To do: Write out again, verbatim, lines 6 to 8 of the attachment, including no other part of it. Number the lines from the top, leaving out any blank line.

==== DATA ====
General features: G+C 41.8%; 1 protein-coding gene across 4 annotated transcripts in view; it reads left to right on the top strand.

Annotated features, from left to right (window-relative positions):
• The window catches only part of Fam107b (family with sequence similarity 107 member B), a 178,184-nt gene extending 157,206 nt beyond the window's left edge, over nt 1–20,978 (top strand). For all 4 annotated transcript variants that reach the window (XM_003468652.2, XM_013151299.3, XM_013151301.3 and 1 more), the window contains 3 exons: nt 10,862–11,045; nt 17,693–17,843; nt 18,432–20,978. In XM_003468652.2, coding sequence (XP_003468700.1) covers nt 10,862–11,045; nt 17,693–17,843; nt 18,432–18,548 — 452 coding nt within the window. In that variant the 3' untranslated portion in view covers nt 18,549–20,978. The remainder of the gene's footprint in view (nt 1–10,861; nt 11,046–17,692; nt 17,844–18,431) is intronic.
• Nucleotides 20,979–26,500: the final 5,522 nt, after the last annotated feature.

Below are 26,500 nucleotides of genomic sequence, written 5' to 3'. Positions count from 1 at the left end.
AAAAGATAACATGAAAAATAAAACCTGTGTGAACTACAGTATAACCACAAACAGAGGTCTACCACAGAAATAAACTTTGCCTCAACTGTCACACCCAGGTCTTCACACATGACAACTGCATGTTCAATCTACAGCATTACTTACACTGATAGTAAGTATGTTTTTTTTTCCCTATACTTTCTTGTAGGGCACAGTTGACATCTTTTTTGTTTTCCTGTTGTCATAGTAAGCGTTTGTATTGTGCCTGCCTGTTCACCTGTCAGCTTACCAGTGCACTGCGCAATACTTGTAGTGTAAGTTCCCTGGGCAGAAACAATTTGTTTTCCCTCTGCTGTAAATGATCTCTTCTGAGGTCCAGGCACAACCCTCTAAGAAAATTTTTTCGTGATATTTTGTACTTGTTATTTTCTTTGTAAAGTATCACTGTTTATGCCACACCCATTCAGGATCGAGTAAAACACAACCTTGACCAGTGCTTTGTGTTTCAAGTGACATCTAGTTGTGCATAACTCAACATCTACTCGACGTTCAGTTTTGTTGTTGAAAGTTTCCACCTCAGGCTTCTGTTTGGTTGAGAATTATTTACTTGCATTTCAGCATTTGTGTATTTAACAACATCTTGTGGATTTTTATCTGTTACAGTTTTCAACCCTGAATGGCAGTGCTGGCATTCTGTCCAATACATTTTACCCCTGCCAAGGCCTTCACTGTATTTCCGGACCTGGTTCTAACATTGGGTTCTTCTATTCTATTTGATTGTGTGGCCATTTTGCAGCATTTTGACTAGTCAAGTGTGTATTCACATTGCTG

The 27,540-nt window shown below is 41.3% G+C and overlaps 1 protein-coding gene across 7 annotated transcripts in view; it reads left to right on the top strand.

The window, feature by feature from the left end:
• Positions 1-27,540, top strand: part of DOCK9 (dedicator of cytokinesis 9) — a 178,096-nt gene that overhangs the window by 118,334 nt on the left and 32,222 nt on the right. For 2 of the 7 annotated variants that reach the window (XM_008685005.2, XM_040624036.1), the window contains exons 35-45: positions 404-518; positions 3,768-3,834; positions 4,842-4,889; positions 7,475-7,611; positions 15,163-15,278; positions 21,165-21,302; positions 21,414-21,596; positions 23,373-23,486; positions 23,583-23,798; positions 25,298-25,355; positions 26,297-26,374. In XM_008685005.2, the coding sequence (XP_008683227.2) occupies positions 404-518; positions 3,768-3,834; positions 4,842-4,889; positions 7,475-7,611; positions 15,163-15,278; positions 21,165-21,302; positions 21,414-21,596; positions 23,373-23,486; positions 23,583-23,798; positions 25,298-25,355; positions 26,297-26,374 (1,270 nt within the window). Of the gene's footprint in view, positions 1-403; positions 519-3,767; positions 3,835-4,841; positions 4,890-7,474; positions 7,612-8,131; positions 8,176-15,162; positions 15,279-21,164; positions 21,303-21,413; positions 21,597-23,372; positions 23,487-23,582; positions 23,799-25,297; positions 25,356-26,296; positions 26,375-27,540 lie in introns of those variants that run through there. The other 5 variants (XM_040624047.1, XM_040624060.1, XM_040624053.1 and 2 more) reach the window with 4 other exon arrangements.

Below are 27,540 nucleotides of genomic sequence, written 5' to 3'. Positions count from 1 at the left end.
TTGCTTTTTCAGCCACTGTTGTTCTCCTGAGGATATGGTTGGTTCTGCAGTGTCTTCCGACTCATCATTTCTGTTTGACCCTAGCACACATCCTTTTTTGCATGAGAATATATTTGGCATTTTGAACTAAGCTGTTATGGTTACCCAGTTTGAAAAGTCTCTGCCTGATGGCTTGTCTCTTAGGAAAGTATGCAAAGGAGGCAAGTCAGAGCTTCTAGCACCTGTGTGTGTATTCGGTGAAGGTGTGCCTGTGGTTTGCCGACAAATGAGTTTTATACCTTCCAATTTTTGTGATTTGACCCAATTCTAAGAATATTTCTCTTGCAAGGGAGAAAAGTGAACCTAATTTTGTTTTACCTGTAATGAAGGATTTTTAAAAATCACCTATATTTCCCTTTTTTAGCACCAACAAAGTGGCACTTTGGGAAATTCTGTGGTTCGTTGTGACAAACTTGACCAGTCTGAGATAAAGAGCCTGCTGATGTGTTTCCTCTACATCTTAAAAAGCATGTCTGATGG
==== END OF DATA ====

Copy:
AAAAGATAACATGAAAAATAAAACCTGTGTGAACTACAGTATAACCACAAACAGAGGTCTACCACAGAAATAAACTTTGCCTCAACTGTCACACCCAGGTCTTCACACATGACAACTGCATGTTCAATCTACAGCATTACTTACACTGATAGTAAGTATGTTTTTTTTTCCCTATACTTTCTTGTAGGGCACAGTTGACATCTTTTTTGTTTTCCTGTTGTCATAGTAAGCGTTTGTATTGTGCCTGCCTGTTCACCTGTCAGCTTACCAGTGCACTGCGCAATACTTGTAGTGTAAGTTCCCTGGGCAGAAACAATTTGTTTTCCCTCTGCTGTAAATGATCTCTTCTGAGGTCCAGGCACAACCCTCTAAGAAAATTTTTTCGTGATATTTTGTACTTGTTATTTTCTTTGTAAAGTATCACTGTTTATGCCACACCCATTCAGGATCGAGTAAAACACAACCTTGACCAGTGCTTTGTGTTTCAAGTGACATCTAGTTGTGCATAACTCAACATCTACTCGACGTTCAGTTTTGTTGTTGAAAGTTTCCACCTCAGGCTTCTGTTTGGTTGAGAATTATTTACTTGCATTTCAGCATTTGTGTATTTAACAACATCTTGTGGATTTTTATCTGTTACAGTTTTCAACCCTGAATGGCAGTGCTGGCATTCTGTCCAATACATTTTACCCCTGCCAAGGCCTTCACTGTATTTCCGGACCTGGTTCTAACATTGGGTTCTTCTATTCTATTTGATTGTGTGGCCATTTTGCAGCATTTTGACTAGTCAAGTGTGTATTCACATTGCTG

The 27,540-nt window shown below is 41.3% G+C and overlaps 1 protein-coding gene across 7 annotated transcripts in view; it reads left to right on the top strand.

The window, feature by feature from the left end: